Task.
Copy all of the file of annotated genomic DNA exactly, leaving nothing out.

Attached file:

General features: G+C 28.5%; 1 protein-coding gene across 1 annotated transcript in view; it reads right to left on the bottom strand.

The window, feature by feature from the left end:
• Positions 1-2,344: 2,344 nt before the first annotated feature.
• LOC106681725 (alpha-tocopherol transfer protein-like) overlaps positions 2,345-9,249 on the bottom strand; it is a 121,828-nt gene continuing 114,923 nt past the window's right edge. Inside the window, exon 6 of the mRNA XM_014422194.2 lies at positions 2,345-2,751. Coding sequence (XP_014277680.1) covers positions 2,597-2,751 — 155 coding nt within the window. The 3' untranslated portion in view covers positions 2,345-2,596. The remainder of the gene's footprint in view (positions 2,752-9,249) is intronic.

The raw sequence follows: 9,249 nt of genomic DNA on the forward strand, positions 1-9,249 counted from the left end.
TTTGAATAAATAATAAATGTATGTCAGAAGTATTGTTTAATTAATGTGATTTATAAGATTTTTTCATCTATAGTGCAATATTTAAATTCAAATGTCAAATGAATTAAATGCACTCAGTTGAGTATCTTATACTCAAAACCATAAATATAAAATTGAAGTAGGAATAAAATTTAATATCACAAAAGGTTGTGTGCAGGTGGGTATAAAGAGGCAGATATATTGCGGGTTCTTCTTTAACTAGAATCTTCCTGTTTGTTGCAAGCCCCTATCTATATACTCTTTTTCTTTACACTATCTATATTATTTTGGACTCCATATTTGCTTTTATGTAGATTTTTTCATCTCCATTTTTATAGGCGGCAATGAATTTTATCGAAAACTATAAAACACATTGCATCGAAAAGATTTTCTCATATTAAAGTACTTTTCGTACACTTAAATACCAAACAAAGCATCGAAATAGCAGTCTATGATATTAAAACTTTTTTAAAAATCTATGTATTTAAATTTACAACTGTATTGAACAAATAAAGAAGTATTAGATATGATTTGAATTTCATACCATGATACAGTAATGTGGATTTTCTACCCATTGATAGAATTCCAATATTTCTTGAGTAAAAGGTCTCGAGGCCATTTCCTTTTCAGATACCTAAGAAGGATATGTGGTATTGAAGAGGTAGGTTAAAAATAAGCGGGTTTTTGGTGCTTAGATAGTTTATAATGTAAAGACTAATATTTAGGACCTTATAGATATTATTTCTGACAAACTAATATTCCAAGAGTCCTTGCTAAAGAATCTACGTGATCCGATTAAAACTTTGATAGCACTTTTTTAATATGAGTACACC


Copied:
General features: G+C 28.5%; 1 protein-coding gene across 1 annotated transcript in view; it reads right to left on the bottom strand.

The window, feature by feature from the left end:
• Positions 1-2,344: 2,344 nt before the first annotated feature.
• LOC106681725 (alpha-tocopherol transfer protein-like) overlaps positions 2,345-9,249 on the bottom strand; it is a 121,828-nt gene continuing 114,923 nt past the window's right edge. Inside the window, exon 6 of the mRNA XM_014422194.2 lies at positions 2,345-2,751. Coding sequence (XP_014277680.1) covers positions 2,597-2,751 — 155 coding nt within the window. The 3' untranslated portion in view covers positions 2,345-2,596. The remainder of the gene's footprint in view (positions 2,752-9,249) is intronic.

The raw sequence follows: 9,249 nt of genomic DNA on the forward strand, positions 1-9,249 counted from the left end.
TTTGAATAAATAATAAATGTATGTCAGAAGTATTGTTTAATTAATGTGATTTATAAGATTTTTTCATCTATAGTGCAATATTTAAATTCAAATGTCAAATGAATTAAATGCACTCAGTTGAGTATCTTATACTCAAAACCATAAATATAAAATTGAAGTAGGAATAAAATTTAATATCACAAAAGGTTGTGTGCAGGTGGGTATAAAGAGGCAGATATATTGCGGGTTCTTCTTTAACTAGAATCTTCCTGTTTGTTGCAAGCCCCTATCTATATACTCTTTTTCTTTACACTATCTATATTATTTTGGACTCCATATTTGCTTTTATGTAGATTTTTTCATCTCCATTTTTATAGGCGGCAATGAATTTTATCGAAAACTATAAAACACATTGCATCGAAAAGATTTTCTCATATTAAAGTACTTTTCGTACACTTAAATACCAAACAAAGCATCGAAATAGCAGTCTATGATATTAAAACTTTTTTAAAAATCTATGTATTTAAATTTACAACTGTATTGAACAAATAAAGAAGTATTAGATATGATTTGAATTTCATACCATGATACAGTAATGTGGATTTTCTACCCATTGATAGAATTCCAATATTTCTTGAGTAAAAGGTCTCGAGGCCATTTCCTTTTCAGATACCTAAGAAGGATATGTGGTATTGAAGAGGTAGGTTAAAAATAAGCGGGTTTTTGGTGCTTAGATAGTTTATAATGTAAAGACTAATATTTAGGACCTTATAGATATTATTTCTGACAAACTAATATTCCAAGAGTCCTTGCTAAAGAATCTACGTGATCCGATTAAAACTTTGATAGCACTTTTTTAATATGAGTACACC